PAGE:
By Ken, Teacher in Warsaw
In case you don’t know who I am, I am a teacher at a private language school in Warsaw, Poland. You may have seen some of my blogs about teaching and Poland, and today I’d like to share with you why I became a teacher in the first place. Before I began teaching in Poland I was an assistant teacher in elementary and high schools in Tokyo and other areas of Japan, and before that I worked in sales and customer service in many jobs. So why did I decide a change of jobs would be the best thing? I shall explain…..
Every little helps
Those of you from the UK will understand the reference!
I always enjoyed helping people. When I worked in customer service and sales I really enjoyed helping people and adapting myself to their needs. I would always perform really well in such roles and one of the main reasons why I fell out of love with sales is that a lot of companies really do put profits over actually helping the customer. Many sales jobs that I had were honestly just about ripping off the customer and selling them overpriced and overhyped products which never really struck me as being ethical. But hey, money makes the world go round and all that!
One of the things I really like about teaching is the thanks I get from students. One student told me that she gave a presentation completely in English and she was delighted with how it went! It’s always nice to know that you’ve made a positive difference in someone’s life and it does make you feel good about yourself! But enough cheese……..
Skills to pay the bills
Since my career was based on helping and dealing with customers, I realised a couple of things:
- I had become very adept at dealing with many different types of people from many different backgrounds
- Many of the skills I had gained from sales/customer service were transferable to teaching
- Building rapport with people is something I had become really good at
I feel that anyone who has a background in customer service and who is actually good at customer service would make a good teacher since you are trained from day one to imagine yourself in the customer’s shoes and how to build rapport and connections really quickly. With what I had learnt during my time in customer service/sales and what transferable skills I had acquired, I felt that I would be a decent teacher. So if you have a natural flair for getting along with people, teaching could be a great change of career!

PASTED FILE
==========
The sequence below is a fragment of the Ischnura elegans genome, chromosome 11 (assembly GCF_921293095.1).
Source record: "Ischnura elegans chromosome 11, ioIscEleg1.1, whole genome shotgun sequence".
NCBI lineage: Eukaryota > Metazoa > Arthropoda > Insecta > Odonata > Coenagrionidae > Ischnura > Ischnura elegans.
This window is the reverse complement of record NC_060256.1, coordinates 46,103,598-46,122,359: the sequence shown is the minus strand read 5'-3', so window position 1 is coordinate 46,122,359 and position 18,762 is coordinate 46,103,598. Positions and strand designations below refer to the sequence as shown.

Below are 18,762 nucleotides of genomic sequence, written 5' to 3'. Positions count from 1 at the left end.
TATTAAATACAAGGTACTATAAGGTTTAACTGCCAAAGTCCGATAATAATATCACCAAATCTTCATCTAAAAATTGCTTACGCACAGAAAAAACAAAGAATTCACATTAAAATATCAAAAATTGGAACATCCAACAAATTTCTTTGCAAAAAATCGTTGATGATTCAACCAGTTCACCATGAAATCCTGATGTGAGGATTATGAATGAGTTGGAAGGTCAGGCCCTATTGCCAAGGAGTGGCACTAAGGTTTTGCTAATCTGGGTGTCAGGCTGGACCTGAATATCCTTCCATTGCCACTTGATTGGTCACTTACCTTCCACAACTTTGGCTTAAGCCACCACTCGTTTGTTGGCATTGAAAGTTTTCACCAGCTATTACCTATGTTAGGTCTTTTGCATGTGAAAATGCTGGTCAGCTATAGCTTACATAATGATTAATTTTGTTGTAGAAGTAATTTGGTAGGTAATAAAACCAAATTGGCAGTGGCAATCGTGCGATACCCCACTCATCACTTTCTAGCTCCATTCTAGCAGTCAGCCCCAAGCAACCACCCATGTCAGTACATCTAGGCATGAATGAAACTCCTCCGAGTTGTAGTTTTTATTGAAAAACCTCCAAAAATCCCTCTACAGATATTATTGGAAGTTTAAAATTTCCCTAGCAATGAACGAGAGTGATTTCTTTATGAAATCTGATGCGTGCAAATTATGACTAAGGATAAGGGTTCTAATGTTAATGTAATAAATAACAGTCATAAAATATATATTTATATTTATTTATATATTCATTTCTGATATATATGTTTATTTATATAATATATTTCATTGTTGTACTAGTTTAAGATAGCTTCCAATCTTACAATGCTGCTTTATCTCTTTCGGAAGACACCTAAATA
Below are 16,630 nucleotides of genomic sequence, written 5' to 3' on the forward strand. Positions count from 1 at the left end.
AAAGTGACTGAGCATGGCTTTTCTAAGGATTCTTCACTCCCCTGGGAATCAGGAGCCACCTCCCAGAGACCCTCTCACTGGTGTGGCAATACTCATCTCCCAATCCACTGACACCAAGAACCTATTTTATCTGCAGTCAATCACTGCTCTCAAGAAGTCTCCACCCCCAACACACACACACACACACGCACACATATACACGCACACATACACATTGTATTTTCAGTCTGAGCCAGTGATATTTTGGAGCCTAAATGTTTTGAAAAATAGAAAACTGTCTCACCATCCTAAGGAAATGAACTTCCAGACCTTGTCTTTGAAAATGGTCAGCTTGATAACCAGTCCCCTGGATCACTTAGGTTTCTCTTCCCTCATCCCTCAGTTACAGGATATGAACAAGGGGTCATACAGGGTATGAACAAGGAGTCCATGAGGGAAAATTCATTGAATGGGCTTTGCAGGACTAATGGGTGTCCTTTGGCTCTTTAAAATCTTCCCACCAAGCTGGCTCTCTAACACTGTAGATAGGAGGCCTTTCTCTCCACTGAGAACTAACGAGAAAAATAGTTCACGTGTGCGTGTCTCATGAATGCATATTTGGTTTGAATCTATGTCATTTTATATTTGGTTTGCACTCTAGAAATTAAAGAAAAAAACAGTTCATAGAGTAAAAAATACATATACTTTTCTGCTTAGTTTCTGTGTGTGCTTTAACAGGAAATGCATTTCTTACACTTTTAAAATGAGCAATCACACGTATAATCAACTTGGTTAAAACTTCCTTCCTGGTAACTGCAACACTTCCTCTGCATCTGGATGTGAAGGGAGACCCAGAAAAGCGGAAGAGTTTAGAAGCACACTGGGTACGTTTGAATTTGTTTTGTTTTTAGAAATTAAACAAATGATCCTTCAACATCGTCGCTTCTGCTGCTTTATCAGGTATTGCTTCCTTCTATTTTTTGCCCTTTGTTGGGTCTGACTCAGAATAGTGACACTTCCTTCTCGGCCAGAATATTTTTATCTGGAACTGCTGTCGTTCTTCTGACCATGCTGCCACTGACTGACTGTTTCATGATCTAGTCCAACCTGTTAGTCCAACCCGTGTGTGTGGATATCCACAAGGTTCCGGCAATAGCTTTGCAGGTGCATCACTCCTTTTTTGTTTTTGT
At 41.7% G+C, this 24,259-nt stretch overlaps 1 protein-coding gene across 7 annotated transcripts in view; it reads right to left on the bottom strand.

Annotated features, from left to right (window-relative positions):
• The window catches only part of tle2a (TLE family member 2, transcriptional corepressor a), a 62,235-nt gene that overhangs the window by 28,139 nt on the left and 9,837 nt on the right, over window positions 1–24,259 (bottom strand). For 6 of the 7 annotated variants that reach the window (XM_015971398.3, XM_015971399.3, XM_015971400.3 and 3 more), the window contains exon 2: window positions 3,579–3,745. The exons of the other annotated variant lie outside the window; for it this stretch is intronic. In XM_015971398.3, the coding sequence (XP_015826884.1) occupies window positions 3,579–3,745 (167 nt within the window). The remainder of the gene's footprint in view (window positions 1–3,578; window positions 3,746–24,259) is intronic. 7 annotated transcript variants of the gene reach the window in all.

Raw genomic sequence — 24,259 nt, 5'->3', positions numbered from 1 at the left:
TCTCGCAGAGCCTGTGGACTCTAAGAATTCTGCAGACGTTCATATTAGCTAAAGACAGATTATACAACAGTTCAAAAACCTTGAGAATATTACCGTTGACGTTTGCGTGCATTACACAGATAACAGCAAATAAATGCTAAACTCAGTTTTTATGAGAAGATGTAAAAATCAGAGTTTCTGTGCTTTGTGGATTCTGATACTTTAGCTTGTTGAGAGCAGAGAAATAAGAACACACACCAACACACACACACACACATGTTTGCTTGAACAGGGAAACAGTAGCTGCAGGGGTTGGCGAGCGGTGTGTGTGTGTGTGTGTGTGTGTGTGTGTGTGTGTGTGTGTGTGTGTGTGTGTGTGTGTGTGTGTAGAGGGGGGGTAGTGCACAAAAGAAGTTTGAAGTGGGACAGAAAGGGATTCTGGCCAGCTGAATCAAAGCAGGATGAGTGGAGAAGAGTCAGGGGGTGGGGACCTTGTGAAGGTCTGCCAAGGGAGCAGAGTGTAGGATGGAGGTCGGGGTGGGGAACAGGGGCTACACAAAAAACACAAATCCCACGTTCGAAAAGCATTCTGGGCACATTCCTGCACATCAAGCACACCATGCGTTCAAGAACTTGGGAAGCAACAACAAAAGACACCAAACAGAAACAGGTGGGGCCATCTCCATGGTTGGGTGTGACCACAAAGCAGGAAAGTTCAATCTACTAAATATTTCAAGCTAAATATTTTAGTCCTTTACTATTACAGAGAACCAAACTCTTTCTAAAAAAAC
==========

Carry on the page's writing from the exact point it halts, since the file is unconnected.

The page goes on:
You’re in control
As a teacher who is technically self-employed I am free to plan my schedule as I wish. I tell my school when I’m available to take lessons and they give me lessons according to my schedule. Easy! Any holidays I need are automatically approved and I can (theoretically) take as many holidays as I want! Of course, I’m not paid unless I teach, but it’s still a lifestyle that really suits me.
Also, you’re getting paid to do what you do every day. Talking English! Yes, you’ll need to have a relatively good grasp of basic grammatical structures/vocabulary but these can be learnt on the job and in many schools they will give you a teacher guide/training on how to present and conduct lessons effectively. Or you can just read my previous blogs. I promise they’re worth it………
There is ALWAYS demand for English teachers. Whether it be your waiter at your local restaurant or the director of your bank (I have taught some directors at banks before!) There are a lot of people who want to learn English.
You are also able to source your own clients if you wish (as long as you are legally allowed to do it, this may vary from school to country)so the opportunities really are endless. My doctor asked for some private lessons, and that was a nice bit of extra income! And you have the added bonus of making your own rates so you can charge whatever you want and aren’t dictated by your employer.
If you enjoy helping others and are good at making and building connections easily and quickly I would definitely recommend teaching. Being paid just to speak a language you already know is honestly one of the most enjoyable and easiest jobs I’ve ever had and a lot of the time it doesn’t actually feel like work. As long as you are approachable, (somewhat) charming and able to speak and explain things clearly then teaching could certainly be your next gig!